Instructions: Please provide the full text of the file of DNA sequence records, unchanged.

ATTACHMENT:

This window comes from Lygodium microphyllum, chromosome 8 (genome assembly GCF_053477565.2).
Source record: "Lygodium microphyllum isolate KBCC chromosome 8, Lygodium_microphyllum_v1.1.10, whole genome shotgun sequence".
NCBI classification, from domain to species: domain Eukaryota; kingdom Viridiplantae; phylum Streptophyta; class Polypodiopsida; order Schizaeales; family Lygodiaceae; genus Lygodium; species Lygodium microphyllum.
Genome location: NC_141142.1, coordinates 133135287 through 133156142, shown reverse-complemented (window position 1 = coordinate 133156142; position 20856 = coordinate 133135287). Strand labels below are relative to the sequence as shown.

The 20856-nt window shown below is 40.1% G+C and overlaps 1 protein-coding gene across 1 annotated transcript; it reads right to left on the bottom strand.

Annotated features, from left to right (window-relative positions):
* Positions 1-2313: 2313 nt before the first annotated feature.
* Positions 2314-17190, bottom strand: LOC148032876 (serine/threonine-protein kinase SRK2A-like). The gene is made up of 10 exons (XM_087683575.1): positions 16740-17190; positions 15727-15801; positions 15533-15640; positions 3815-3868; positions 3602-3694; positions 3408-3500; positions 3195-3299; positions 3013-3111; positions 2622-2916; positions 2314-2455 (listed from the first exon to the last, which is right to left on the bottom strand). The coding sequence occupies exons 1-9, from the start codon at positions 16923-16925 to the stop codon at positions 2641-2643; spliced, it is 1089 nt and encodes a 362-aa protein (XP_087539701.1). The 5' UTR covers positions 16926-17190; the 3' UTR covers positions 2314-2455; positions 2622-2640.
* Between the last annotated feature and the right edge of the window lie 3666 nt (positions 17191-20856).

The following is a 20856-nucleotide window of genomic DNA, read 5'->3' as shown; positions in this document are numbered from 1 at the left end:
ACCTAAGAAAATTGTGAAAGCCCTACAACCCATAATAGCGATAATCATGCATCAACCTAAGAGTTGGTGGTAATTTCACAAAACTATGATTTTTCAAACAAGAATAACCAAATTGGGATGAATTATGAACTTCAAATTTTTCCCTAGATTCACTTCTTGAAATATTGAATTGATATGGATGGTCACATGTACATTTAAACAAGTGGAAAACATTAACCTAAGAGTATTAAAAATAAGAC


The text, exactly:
This window comes from Lygodium microphyllum, chromosome 8 (genome assembly GCF_053477565.2).
Source record: "Lygodium microphyllum isolate KBCC chromosome 8, Lygodium_microphyllum_v1.1.10, whole genome shotgun sequence".
NCBI classification, from domain to species: domain Eukaryota; kingdom Viridiplantae; phylum Streptophyta; class Polypodiopsida; order Schizaeales; family Lygodiaceae; genus Lygodium; species Lygodium microphyllum.
Genome location: NC_141142.1, coordinates 133135287 through 133156142, shown reverse-complemented (window position 1 = coordinate 133156142; position 20856 = coordinate 133135287). Strand labels below are relative to the sequence as shown.

The 20856-nt window shown below is 40.1% G+C and overlaps 1 protein-coding gene across 1 annotated transcript; it reads right to left on the bottom strand.

Annotated features, from left to right (window-relative positions):
* Positions 1-2313: 2313 nt before the first annotated feature.
* Positions 2314-17190, bottom strand: LOC148032876 (serine/threonine-protein kinase SRK2A-like). The gene is made up of 10 exons (XM_087683575.1): positions 16740-17190; positions 15727-15801; positions 15533-15640; positions 3815-3868; positions 3602-3694; positions 3408-3500; positions 3195-3299; positions 3013-3111; positions 2622-2916; positions 2314-2455 (listed from the first exon to the last, which is right to left on the bottom strand). The coding sequence occupies exons 1-9, from the start codon at positions 16923-16925 to the stop codon at positions 2641-2643; spliced, it is 1089 nt and encodes a 362-aa protein (XP_087539701.1). The 5' UTR covers positions 16926-17190; the 3' UTR covers positions 2314-2455; positions 2622-2640.
* Between the last annotated feature and the right edge of the window lie 3666 nt (positions 17191-20856).

The following is a 20856-nucleotide window of genomic DNA, read 5'->3' as shown; positions in this document are numbered from 1 at the left end:
ACCTAAGAAAATTGTGAAAGCCCTACAACCCATAATAGCGATAATCATGCATCAACCTAAGAGTTGGTGGTAATTTCACAAAACTATGATTTTTCAAACAAGAATAACCAAATTGGGATGAATTATGAACTTCAAATTTTTCCCTAGATTCACTTCTTGAAATATTGAATTGATATGGATGGTCACATGTACATTTAAACAAGTGGAAAACATTAACCTAAGAGTATTAAAAATAAGAC